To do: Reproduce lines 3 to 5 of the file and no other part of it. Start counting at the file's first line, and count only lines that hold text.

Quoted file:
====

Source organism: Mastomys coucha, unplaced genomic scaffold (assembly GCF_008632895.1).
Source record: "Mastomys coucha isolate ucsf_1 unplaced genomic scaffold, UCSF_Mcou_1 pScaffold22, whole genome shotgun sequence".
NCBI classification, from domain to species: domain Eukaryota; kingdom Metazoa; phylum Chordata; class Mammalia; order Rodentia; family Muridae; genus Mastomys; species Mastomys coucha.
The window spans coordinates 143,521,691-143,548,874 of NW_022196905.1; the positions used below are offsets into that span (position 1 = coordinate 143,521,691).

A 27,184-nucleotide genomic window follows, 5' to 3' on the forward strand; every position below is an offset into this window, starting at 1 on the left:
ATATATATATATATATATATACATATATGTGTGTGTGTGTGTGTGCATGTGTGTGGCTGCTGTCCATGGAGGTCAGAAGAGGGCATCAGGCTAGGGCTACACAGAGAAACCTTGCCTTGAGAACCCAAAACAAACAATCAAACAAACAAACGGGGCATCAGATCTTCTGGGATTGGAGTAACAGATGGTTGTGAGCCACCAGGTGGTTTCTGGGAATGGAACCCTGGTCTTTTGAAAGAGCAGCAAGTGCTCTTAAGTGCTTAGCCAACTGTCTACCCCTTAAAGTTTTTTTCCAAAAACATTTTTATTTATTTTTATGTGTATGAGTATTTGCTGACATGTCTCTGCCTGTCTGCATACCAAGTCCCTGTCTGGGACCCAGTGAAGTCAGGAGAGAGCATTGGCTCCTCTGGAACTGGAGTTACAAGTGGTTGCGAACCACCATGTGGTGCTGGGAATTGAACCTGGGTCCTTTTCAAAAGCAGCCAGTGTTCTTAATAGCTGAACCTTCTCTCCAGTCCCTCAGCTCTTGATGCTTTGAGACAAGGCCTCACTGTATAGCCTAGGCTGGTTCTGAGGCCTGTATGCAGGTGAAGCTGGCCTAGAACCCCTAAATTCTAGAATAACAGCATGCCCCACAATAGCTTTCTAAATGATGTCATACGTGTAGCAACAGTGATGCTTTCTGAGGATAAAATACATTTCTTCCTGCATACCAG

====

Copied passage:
NCBI classification, from domain to species: domain Eukaryota; kingdom Metazoa; phylum Chordata; class Mammalia; order Rodentia; family Muridae; genus Mastomys; species Mastomys coucha.
The window spans coordinates 143,521,691-143,548,874 of NW_022196905.1; the positions used below are offsets into that span (position 1 = coordinate 143,521,691).

A 27,184-nucleotide genomic window follows, 5' to 3' on the forward strand; every position below is an offset into this window, starting at 1 on the left: